To be published on 31 October 2019
Early Weird fiction embraces the supernatural, horror, science fiction, fantasy and the Gothic, and was explored with enthusiasm by many women writers in the United Kingdom and in the USA in the late Victorian period and in the early twentieth century. Melissa Edmundson has brought together a compelling collection of the best Weird short stories by women from the late nineteenth and early twentieth centuries, to thrill new readers and delight these authors’ fans.
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You can pre-order the paperback edition direct from us now (it comes with an exclusive bookmark) by adding it to your cart below. It will be posted to you to arrive shortly before publication day.
UK: £12.99 (includes p&p)
Europe: £12.99 plus £5.00 p&p per order
Rest of the World: £12.99 plus £6.00 p&p per book
All our packaging is paper-based, renewable and recyclable. If you buy two or more of our books we also send you a free Handheld Press book bag, made of organic cotton and printed in the UK.
Women’s Weird contains fourteen stories by Louisa Baldwin, D K Broster, Mary Butts, Mary Cholmondeley, Charlotte Perkins Gilman, Margaret Irwin, Sarah Orne Jewett, Margery Lawrence, Elinor Mordaunt, Edith Nesbit, Eleanor Scott, May Sinclair, Francis Stevens and Edith Wharton.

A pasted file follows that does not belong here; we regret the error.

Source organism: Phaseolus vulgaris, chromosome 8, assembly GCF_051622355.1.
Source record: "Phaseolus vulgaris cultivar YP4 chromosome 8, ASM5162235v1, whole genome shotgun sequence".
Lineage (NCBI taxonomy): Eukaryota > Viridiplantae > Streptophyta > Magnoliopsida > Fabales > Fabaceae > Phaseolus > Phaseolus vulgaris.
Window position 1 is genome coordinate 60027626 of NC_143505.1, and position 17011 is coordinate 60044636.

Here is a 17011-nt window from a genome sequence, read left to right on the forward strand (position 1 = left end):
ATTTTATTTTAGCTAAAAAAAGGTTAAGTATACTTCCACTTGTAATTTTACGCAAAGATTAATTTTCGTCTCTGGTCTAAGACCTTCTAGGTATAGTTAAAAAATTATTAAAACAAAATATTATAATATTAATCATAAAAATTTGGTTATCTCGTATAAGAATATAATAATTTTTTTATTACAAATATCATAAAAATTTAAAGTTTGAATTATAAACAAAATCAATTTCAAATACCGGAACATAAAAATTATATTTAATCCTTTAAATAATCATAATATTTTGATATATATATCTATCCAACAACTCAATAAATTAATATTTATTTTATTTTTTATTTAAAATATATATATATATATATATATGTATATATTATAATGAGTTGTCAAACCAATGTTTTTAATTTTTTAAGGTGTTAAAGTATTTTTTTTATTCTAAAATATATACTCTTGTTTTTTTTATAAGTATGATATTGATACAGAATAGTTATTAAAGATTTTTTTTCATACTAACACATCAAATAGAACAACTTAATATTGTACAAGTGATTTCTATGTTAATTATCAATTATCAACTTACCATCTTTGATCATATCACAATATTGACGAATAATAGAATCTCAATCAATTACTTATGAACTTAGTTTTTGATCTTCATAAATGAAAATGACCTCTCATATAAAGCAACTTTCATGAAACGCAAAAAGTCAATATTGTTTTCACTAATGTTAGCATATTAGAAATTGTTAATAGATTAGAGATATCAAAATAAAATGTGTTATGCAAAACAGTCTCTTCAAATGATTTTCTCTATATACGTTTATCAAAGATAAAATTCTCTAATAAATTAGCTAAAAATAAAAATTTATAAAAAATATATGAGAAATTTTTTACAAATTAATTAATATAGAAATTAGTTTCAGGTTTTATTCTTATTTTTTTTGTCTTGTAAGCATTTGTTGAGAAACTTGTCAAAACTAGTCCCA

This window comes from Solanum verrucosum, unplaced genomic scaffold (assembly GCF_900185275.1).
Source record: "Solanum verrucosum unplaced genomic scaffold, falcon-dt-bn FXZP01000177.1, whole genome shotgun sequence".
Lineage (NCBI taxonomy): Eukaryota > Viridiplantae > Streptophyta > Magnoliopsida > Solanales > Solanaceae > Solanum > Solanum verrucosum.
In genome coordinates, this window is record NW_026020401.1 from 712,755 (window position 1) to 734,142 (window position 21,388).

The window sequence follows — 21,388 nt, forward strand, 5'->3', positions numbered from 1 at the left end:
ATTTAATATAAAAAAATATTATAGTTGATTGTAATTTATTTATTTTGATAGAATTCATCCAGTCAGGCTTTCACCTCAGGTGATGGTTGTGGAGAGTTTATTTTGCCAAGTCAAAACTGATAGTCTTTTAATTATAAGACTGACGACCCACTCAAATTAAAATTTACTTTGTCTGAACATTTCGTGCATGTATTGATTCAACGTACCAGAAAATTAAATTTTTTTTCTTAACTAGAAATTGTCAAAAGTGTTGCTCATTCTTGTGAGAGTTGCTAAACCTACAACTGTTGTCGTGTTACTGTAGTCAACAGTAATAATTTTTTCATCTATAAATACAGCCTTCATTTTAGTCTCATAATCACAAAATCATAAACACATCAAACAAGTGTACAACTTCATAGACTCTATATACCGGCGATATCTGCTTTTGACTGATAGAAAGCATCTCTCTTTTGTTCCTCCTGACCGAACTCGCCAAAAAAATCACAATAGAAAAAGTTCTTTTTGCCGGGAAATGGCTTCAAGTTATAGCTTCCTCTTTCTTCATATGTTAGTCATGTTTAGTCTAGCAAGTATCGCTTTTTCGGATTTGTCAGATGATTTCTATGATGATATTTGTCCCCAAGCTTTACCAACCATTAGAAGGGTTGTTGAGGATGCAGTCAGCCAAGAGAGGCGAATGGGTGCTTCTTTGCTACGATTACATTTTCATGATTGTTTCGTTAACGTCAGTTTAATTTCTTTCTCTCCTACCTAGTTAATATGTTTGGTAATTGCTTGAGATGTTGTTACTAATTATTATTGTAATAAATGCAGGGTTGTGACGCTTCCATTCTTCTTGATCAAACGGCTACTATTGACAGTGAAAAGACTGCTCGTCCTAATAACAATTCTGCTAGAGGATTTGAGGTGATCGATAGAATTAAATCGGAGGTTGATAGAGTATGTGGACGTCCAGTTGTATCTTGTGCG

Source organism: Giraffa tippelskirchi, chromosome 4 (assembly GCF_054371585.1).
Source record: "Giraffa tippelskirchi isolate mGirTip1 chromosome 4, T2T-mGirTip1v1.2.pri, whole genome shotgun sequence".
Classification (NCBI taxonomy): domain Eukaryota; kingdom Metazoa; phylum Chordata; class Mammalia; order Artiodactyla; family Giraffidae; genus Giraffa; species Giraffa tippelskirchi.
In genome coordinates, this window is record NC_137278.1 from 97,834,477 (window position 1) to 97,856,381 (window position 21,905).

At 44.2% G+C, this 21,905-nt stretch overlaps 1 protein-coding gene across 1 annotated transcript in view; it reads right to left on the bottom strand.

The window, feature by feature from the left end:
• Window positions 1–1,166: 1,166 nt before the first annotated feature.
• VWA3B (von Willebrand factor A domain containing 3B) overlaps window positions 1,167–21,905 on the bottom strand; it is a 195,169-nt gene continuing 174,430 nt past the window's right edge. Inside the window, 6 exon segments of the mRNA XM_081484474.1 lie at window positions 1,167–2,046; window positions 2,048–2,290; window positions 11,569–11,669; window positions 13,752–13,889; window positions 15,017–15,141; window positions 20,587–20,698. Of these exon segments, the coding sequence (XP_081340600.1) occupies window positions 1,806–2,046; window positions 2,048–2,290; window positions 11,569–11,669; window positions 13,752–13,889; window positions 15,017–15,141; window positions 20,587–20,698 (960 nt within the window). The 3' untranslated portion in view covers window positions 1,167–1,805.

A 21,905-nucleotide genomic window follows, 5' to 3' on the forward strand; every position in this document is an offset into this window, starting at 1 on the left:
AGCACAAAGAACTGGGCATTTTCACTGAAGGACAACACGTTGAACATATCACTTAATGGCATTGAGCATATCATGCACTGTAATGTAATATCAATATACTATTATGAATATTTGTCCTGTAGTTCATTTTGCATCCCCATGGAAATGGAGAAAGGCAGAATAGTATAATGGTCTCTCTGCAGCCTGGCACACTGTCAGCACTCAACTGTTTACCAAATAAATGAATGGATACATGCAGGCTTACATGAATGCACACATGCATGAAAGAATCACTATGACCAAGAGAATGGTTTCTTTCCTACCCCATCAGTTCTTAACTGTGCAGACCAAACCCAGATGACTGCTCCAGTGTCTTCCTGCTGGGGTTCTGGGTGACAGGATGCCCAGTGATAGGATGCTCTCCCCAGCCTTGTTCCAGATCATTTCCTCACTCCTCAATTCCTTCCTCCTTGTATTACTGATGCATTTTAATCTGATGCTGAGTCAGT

- Edith Nesbit’s horror story ‘The Shadow’, about the dangers of telling a ghost story after the excitement of a ball.
- Edith Wharton tells an alarming story of Breton dogs and a jealous husband, in ‘Kerfol’.
- May Sinclair’s ‘Where Their Fire Is Not Quenched’ is about a love that will never, ever die.
- Mary Butts, modernist poet and novelist, wrote ‘With and Without Buttons’, a story of some very haunted gloves.
- D K Broster, best known for her historical novels, tells an unholy story of a mistress’s feathery revenge, ‘Couching At The Door’.
- Rarities include Margery Lawrence’s ‘The haunted saucepan’, and Francis Stevens’s Lovecraftian tale of tentacles in an alternate dimension, ‘Unseen – Unfeared’.
The cover image is from the April 1919 issue of Vogue, a fashion portrait of ‘Dolores’ by Adolf de Meyer.
Watch our video, in which we explain what Weird is, and why these stories are important as well as terrific.